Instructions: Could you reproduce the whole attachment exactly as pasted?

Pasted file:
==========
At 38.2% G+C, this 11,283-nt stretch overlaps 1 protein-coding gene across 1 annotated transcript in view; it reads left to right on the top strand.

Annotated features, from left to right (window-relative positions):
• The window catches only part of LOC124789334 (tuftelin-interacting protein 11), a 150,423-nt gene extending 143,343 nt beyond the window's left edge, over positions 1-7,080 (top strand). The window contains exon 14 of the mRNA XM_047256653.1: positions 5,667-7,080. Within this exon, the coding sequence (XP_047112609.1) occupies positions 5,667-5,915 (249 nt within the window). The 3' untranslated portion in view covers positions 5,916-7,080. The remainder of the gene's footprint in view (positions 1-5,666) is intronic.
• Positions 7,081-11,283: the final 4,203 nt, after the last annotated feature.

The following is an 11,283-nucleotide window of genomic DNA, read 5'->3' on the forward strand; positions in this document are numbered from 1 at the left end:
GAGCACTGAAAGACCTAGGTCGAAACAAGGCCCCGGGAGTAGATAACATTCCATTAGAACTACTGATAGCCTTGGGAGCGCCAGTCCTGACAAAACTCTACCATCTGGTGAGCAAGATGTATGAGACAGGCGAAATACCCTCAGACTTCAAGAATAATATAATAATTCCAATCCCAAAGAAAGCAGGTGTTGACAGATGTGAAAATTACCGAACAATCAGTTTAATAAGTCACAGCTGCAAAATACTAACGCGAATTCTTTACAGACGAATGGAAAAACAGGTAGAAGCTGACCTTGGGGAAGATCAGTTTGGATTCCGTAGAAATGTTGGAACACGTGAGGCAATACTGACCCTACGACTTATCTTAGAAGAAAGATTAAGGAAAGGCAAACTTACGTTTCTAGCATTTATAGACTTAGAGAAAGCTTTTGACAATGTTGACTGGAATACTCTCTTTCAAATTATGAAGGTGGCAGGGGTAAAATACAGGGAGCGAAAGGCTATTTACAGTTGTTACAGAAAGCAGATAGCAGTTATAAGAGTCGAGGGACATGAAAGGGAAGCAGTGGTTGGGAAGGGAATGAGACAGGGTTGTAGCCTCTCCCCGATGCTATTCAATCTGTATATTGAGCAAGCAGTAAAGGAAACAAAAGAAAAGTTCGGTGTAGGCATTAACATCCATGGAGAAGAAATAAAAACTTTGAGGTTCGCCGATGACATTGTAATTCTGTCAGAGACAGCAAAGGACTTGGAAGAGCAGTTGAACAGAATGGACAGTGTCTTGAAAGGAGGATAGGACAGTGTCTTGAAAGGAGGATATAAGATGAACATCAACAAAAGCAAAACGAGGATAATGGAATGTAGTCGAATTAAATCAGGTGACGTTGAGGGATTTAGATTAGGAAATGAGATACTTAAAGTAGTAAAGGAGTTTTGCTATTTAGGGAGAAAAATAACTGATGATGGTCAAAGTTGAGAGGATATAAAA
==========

At 38.2% G+C, this 11,283-nt stretch overlaps 1 protein-coding gene across 1 annotated transcript in view; it reads left to right on the top strand.

Annotated features, from left to right (window-relative positions):
• The window catches only part of LOC124789334 (tuftelin-interacting protein 11), a 150,423-nt gene extending 143,343 nt beyond the window's left edge, over positions 1-7,080 (top strand). The window contains exon 14 of the mRNA XM_047256653.1: positions 5,667-7,080. Within this exon, the coding sequence (XP_047112609.1) occupies positions 5,667-5,915 (249 nt within the window). The 3' untranslated portion in view covers positions 5,916-7,080. The remainder of the gene's footprint in view (positions 1-5,666) is intronic.
• Positions 7,081-11,283: the final 4,203 nt, after the last annotated feature.

The following is an 11,283-nucleotide window of genomic DNA, read 5'->3' on the forward strand; positions in this document are numbered from 1 at the left end:
GAGCACTGAAAGACCTAGGTCGAAACAAGGCCCCGGGAGTAGATAACATTCCATTAGAACTACTGATAGCCTTGGGAGCGCCAGTCCTGACAAAACTCTACCATCTGGTGAGCAAGATGTATGAGACAGGCGAAATACCCTCAGACTTCAAGAATAATATAATAATTCCAATCCCAAAGAAAGCAGGTGTTGACAGATGTGAAAATTACCGAACAATCAGTTTAATAAGTCACAGCTGCAAAATACTAACGCGAATTCTTTACAGACGAATGGAAAAACAGGTAGAAGCTGACCTTGGGGAAGATCAGTTTGGATTCCGTAGAAATGTTGGAACACGTGAGGCAATACTGACCCTACGACTTATCTTAGAAGAAAGATTAAGGAAAGGCAAACTTACGTTTCTAGCATTTATAGACTTAGAGAAAGCTTTTGACAATGTTGACTGGAATACTCTCTTTCAAATTATGAAGGTGGCAGGGGTAAAATACAGGGAGCGAAAGGCTATTTACAGTTGTTACAGAAAGCAGATAGCAGTTATAAGAGTCGAGGGACATGAAAGGGAAGCAGTGGTTGGGAAGGGAATGAGACAGGGTTGTAGCCTCTCCCCGATGCTATTCAATCTGTATATTGAGCAAGCAGTAAAGGAAACAAAAGAAAAGTTCGGTGTAGGCATTAACATCCATGGAGAAGAAATAAAAACTTTGAGGTTCGCCGATGACATTGTAATTCTGTCAGAGACAGCAAAGGACTTGGAAGAGCAGTTGAACAGAATGGACAGTGTCTTGAAAGGAGGATAGGACAGTGTCTTGAAAGGAGGATATAAGATGAACATCAACAAAAGCAAAACGAGGATAATGGAATGTAGTCGAATTAAATCAGGTGACGTTGAGGGATTTAGATTAGGAAATGAGATACTTAAAGTAGTAAAGGAGTTTTGCTATTTAGGGAGAAAAATAACTGATGATGGTCAAAGTTGAGAGGATATAAAA